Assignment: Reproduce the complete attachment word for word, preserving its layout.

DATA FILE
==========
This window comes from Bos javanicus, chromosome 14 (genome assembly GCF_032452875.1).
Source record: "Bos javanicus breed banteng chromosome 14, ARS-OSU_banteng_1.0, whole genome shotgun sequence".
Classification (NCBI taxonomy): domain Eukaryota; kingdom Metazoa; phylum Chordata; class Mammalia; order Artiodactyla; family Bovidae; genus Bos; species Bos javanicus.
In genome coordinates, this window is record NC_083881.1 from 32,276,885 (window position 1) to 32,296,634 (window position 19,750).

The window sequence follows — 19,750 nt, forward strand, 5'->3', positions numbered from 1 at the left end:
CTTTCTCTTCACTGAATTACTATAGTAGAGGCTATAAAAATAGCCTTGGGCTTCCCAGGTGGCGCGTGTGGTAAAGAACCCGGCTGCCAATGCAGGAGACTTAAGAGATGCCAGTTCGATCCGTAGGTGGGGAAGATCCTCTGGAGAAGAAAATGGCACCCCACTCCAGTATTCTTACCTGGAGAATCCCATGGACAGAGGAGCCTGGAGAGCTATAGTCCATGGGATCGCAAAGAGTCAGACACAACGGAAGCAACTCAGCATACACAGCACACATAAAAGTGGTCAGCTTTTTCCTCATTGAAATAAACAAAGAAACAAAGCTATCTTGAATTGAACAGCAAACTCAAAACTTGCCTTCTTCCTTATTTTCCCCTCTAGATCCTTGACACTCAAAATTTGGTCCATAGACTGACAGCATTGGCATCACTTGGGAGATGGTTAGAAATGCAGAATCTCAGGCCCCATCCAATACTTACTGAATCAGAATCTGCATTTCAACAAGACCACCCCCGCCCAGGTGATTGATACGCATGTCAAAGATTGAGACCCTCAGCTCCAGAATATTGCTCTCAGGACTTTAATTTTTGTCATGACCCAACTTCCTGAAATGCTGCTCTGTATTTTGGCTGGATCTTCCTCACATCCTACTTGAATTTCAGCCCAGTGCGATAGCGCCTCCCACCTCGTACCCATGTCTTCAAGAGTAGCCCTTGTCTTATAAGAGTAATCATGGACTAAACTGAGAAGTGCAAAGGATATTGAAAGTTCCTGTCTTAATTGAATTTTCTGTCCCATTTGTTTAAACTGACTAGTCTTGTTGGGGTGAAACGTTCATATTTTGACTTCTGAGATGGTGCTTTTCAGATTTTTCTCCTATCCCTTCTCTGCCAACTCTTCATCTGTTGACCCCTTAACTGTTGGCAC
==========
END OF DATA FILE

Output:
This window comes from Bos javanicus, chromosome 14 (genome assembly GCF_032452875.1).
Source record: "Bos javanicus breed banteng chromosome 14, ARS-OSU_banteng_1.0, whole genome shotgun sequence".
Classification (NCBI taxonomy): domain Eukaryota; kingdom Metazoa; phylum Chordata; class Mammalia; order Artiodactyla; family Bovidae; genus Bos; species Bos javanicus.
In genome coordinates, this window is record NC_083881.1 from 32,276,885 (window position 1) to 32,296,634 (window position 19,750).

The window sequence follows — 19,750 nt, forward strand, 5'->3', positions numbered from 1 at the left end:
CTTTCTCTTCACTGAATTACTATAGTAGAGGCTATAAAAATAGCCTTGGGCTTCCCAGGTGGCGCGTGTGGTAAAGAACCCGGCTGCCAATGCAGGAGACTTAAGAGATGCCAGTTCGATCCGTAGGTGGGGAAGATCCTCTGGAGAAGAAAATGGCACCCCACTCCAGTATTCTTACCTGGAGAATCCCATGGACAGAGGAGCCTGGAGAGCTATAGTCCATGGGATCGCAAAGAGTCAGACACAACGGAAGCAACTCAGCATACACAGCACACATAAAAGTGGTCAGCTTTTTCCTCATTGAAATAAACAAAGAAACAAAGCTATCTTGAATTGAACAGCAAACTCAAAACTTGCCTTCTTCCTTATTTTCCCCTCTAGATCCTTGACACTCAAAATTTGGTCCATAGACTGACAGCATTGGCATCACTTGGGAGATGGTTAGAAATGCAGAATCTCAGGCCCCATCCAATACTTACTGAATCAGAATCTGCATTTCAACAAGACCACCCCCGCCCAGGTGATTGATACGCATGTCAAAGATTGAGACCCTCAGCTCCAGAATATTGCTCTCAGGACTTTAATTTTTGTCATGACCCAACTTCCTGAAATGCTGCTCTGTATTTTGGCTGGATCTTCCTCACATCCTACTTGAATTTCAGCCCAGTGCGATAGCGCCTCCCACCTCGTACCCATGTCTTCAAGAGTAGCCCTTGTCTTATAAGAGTAATCATGGACTAAACTGAGAAGTGCAAAGGATATTGAAAGTTCCTGTCTTAATTGAATTTTCTGTCCCATTTGTTTAAACTGACTAGTCTTGTTGGGGTGAAACGTTCATATTTTGACTTCTGAGATGGTGCTTTTCAGATTTTTCTCCTATCCCTTCTCTGCCAACTCTTCATCTGTTGACCCCTTAACTGTTGGCAC